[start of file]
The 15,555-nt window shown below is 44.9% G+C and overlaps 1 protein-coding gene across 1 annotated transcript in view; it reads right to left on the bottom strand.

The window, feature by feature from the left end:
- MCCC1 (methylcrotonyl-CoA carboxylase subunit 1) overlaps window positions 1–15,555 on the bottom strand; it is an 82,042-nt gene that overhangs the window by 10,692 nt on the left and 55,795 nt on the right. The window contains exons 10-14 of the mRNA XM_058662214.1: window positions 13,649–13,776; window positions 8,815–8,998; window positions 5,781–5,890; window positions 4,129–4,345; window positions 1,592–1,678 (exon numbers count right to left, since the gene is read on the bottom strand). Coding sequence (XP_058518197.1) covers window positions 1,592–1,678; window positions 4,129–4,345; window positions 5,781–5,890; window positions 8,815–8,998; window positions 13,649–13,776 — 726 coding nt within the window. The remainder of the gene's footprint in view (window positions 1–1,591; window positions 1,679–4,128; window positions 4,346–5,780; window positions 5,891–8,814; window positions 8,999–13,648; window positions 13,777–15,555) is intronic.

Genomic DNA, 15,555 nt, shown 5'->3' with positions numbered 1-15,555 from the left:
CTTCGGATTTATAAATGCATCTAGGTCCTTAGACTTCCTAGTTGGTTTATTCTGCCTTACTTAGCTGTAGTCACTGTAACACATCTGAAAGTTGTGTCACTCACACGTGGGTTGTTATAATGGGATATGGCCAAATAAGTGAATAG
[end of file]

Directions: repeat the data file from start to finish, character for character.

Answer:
The 15,555-nt window shown below is 44.9% G+C and overlaps 1 protein-coding gene across 1 annotated transcript in view; it reads right to left on the bottom strand.

The window, feature by feature from the left end:
- MCCC1 (methylcrotonyl-CoA carboxylase subunit 1) overlaps window positions 1–15,555 on the bottom strand; it is an 82,042-nt gene that overhangs the window by 10,692 nt on the left and 55,795 nt on the right. The window contains exons 10-14 of the mRNA XM_058662214.1: window positions 13,649–13,776; window positions 8,815–8,998; window positions 5,781–5,890; window positions 4,129–4,345; window positions 1,592–1,678 (exon numbers count right to left, since the gene is read on the bottom strand). Coding sequence (XP_058518197.1) covers window positions 1,592–1,678; window positions 4,129–4,345; window positions 5,781–5,890; window positions 8,815–8,998; window positions 13,649–13,776 — 726 coding nt within the window. The remainder of the gene's footprint in view (window positions 1–1,591; window positions 1,679–4,128; window positions 4,346–5,780; window positions 5,891–8,814; window positions 8,999–13,648; window positions 13,777–15,555) is intronic.

Genomic DNA, 15,555 nt, shown 5'->3' with positions numbered 1-15,555 from the left:
CTTCGGATTTATAAATGCATCTAGGTCCTTAGACTTCCTAGTTGGTTTATTCTGCCTTACTTAGCTGTAGTCACTGTAACACATCTGAAAGTTGTGTCACTCACACGTGGGTTGTTATAATGGGATATGGCCAAATAAGTGAATAG